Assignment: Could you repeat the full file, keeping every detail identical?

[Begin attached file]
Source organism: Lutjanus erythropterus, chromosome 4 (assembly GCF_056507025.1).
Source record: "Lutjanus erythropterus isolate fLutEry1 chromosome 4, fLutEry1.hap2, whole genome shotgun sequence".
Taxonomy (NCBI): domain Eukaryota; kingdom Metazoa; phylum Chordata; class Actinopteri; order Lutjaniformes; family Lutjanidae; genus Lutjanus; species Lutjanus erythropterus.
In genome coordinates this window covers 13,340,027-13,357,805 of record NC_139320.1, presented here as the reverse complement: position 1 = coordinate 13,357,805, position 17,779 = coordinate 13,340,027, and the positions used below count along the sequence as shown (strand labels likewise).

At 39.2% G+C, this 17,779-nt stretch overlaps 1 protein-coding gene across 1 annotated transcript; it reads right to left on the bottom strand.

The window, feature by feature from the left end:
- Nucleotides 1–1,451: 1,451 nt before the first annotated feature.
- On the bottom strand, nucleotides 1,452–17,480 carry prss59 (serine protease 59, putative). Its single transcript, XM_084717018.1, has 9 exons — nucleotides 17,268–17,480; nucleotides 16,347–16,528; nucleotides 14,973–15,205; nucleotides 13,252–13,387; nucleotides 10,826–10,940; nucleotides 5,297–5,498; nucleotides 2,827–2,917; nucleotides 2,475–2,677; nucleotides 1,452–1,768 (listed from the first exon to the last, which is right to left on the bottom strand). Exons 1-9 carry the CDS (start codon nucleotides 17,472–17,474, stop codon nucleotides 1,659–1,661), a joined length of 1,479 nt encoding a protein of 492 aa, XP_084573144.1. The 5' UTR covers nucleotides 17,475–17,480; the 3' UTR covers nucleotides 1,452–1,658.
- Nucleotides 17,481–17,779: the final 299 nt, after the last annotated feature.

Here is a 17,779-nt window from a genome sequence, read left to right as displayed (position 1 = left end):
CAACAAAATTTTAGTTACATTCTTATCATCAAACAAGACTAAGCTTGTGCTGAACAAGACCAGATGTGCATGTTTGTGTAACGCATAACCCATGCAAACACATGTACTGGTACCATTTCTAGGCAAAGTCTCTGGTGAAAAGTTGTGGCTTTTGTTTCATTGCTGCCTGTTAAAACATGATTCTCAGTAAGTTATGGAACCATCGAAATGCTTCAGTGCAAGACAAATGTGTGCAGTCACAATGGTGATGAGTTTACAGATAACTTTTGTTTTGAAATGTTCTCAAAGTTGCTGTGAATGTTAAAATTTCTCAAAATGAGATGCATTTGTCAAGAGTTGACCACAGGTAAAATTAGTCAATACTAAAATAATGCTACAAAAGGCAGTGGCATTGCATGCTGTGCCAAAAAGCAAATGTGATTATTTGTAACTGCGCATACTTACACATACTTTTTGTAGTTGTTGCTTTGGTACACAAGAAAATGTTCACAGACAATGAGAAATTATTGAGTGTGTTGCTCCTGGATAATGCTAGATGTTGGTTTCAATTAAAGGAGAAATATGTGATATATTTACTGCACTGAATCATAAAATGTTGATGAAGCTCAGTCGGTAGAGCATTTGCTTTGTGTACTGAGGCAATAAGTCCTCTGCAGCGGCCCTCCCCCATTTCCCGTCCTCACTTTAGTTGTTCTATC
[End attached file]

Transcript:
Source organism: Lutjanus erythropterus, chromosome 4 (assembly GCF_056507025.1).
Source record: "Lutjanus erythropterus isolate fLutEry1 chromosome 4, fLutEry1.hap2, whole genome shotgun sequence".
Taxonomy (NCBI): domain Eukaryota; kingdom Metazoa; phylum Chordata; class Actinopteri; order Lutjaniformes; family Lutjanidae; genus Lutjanus; species Lutjanus erythropterus.
In genome coordinates this window covers 13,340,027-13,357,805 of record NC_139320.1, presented here as the reverse complement: position 1 = coordinate 13,357,805, position 17,779 = coordinate 13,340,027, and the positions used below count along the sequence as shown (strand labels likewise).

At 39.2% G+C, this 17,779-nt stretch overlaps 1 protein-coding gene across 1 annotated transcript; it reads right to left on the bottom strand.

The window, feature by feature from the left end:
- Nucleotides 1–1,451: 1,451 nt before the first annotated feature.
- On the bottom strand, nucleotides 1,452–17,480 carry prss59 (serine protease 59, putative). Its single transcript, XM_084717018.1, has 9 exons — nucleotides 17,268–17,480; nucleotides 16,347–16,528; nucleotides 14,973–15,205; nucleotides 13,252–13,387; nucleotides 10,826–10,940; nucleotides 5,297–5,498; nucleotides 2,827–2,917; nucleotides 2,475–2,677; nucleotides 1,452–1,768 (listed from the first exon to the last, which is right to left on the bottom strand). Exons 1-9 carry the CDS (start codon nucleotides 17,472–17,474, stop codon nucleotides 1,659–1,661), a joined length of 1,479 nt encoding a protein of 492 aa, XP_084573144.1. The 5' UTR covers nucleotides 17,475–17,480; the 3' UTR covers nucleotides 1,452–1,658.
- Nucleotides 17,481–17,779: the final 299 nt, after the last annotated feature.

Here is a 17,779-nt window from a genome sequence, read left to right as displayed (position 1 = left end):
CAACAAAATTTTAGTTACATTCTTATCATCAAACAAGACTAAGCTTGTGCTGAACAAGACCAGATGTGCATGTTTGTGTAACGCATAACCCATGCAAACACATGTACTGGTACCATTTCTAGGCAAAGTCTCTGGTGAAAAGTTGTGGCTTTTGTTTCATTGCTGCCTGTTAAAACATGATTCTCAGTAAGTTATGGAACCATCGAAATGCTTCAGTGCAAGACAAATGTGTGCAGTCACAATGGTGATGAGTTTACAGATAACTTTTGTTTTGAAATGTTCTCAAAGTTGCTGTGAATGTTAAAATTTCTCAAAATGAGATGCATTTGTCAAGAGTTGACCACAGGTAAAATTAGTCAATACTAAAATAATGCTACAAAAGGCAGTGGCATTGCATGCTGTGCCAAAAAGCAAATGTGATTATTTGTAACTGCGCATACTTACACATACTTTTTGTAGTTGTTGCTTTGGTACACAAGAAAATGTTCACAGACAATGAGAAATTATTGAGTGTGTTGCTCCTGGATAATGCTAGATGTTGGTTTCAATTAAAGGAGAAATATGTGATATATTTACTGCACTGAATCATAAAATGTTGATGAAGCTCAGTCGGTAGAGCATTTGCTTTGTGTACTGAGGCAATAAGTCCTCTGCAGCGGCCCTCCCCCATTTCCCGTCCTCACTTTAGTTGTTCTATC